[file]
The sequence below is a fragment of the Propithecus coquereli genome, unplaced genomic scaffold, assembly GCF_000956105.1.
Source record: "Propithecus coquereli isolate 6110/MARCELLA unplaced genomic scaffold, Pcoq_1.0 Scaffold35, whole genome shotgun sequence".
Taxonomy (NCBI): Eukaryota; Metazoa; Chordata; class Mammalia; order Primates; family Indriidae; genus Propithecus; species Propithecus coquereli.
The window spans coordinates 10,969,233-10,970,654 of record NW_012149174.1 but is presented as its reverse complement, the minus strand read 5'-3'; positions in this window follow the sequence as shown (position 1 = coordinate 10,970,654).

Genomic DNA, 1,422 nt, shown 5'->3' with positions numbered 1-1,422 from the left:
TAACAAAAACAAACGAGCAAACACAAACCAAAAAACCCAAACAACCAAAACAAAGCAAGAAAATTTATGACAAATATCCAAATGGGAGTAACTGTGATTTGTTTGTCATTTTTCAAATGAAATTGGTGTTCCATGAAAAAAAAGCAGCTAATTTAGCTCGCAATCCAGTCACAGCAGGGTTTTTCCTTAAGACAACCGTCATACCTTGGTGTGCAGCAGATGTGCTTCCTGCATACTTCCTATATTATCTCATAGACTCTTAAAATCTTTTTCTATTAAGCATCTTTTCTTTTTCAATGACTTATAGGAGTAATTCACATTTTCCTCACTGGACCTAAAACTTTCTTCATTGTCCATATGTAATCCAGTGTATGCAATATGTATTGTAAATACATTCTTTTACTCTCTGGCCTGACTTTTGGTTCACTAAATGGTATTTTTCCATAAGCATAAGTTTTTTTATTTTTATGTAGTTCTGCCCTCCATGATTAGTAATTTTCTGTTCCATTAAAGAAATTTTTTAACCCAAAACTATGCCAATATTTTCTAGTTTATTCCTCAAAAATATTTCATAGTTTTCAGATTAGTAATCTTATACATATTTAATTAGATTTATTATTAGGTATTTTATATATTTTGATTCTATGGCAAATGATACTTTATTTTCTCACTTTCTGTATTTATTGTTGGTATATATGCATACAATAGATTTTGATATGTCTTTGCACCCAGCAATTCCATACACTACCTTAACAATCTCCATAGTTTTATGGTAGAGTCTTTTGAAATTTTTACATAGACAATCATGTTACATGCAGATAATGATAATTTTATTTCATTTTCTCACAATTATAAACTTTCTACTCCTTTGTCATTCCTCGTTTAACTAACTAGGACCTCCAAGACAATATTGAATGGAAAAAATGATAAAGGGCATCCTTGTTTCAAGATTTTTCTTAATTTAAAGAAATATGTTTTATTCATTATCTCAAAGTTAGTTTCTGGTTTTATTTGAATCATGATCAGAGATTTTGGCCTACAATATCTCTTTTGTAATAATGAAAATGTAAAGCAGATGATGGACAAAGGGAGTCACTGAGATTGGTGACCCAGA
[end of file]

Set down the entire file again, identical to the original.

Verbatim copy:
The sequence below is a fragment of the Propithecus coquereli genome, unplaced genomic scaffold, assembly GCF_000956105.1.
Source record: "Propithecus coquereli isolate 6110/MARCELLA unplaced genomic scaffold, Pcoq_1.0 Scaffold35, whole genome shotgun sequence".
Taxonomy (NCBI): Eukaryota; Metazoa; Chordata; class Mammalia; order Primates; family Indriidae; genus Propithecus; species Propithecus coquereli.
The window spans coordinates 10,969,233-10,970,654 of record NW_012149174.1 but is presented as its reverse complement, the minus strand read 5'-3'; positions in this window follow the sequence as shown (position 1 = coordinate 10,970,654).

Genomic DNA, 1,422 nt, shown 5'->3' with positions numbered 1-1,422 from the left:
TAACAAAAACAAACGAGCAAACACAAACCAAAAAACCCAAACAACCAAAACAAAGCAAGAAAATTTATGACAAATATCCAAATGGGAGTAACTGTGATTTGTTTGTCATTTTTCAAATGAAATTGGTGTTCCATGAAAAAAAAGCAGCTAATTTAGCTCGCAATCCAGTCACAGCAGGGTTTTTCCTTAAGACAACCGTCATACCTTGGTGTGCAGCAGATGTGCTTCCTGCATACTTCCTATATTATCTCATAGACTCTTAAAATCTTTTTCTATTAAGCATCTTTTCTTTTTCAATGACTTATAGGAGTAATTCACATTTTCCTCACTGGACCTAAAACTTTCTTCATTGTCCATATGTAATCCAGTGTATGCAATATGTATTGTAAATACATTCTTTTACTCTCTGGCCTGACTTTTGGTTCACTAAATGGTATTTTTCCATAAGCATAAGTTTTTTTATTTTTATGTAGTTCTGCCCTCCATGATTAGTAATTTTCTGTTCCATTAAAGAAATTTTTTAACCCAAAACTATGCCAATATTTTCTAGTTTATTCCTCAAAAATATTTCATAGTTTTCAGATTAGTAATCTTATACATATTTAATTAGATTTATTATTAGGTATTTTATATATTTTGATTCTATGGCAAATGATACTTTATTTTCTCACTTTCTGTATTTATTGTTGGTATATATGCATACAATAGATTTTGATATGTCTTTGCACCCAGCAATTCCATACACTACCTTAACAATCTCCATAGTTTTATGGTAGAGTCTTTTGAAATTTTTACATAGACAATCATGTTACATGCAGATAATGATAATTTTATTTCATTTTCTCACAATTATAAACTTTCTACTCCTTTGTCATTCCTCGTTTAACTAACTAGGACCTCCAAGACAATATTGAATGGAAAAAATGATAAAGGGCATCCTTGTTTCAAGATTTTTCTTAATTTAAAGAAATATGTTTTATTCATTATCTCAAAGTTAGTTTCTGGTTTTATTTGAATCATGATCAGAGATTTTGGCCTACAATATCTCTTTTGTAATAATGAAAATGTAAAGCAGATGATGGACAAAGGGAGTCACTGAGATTGGTGACCCAGA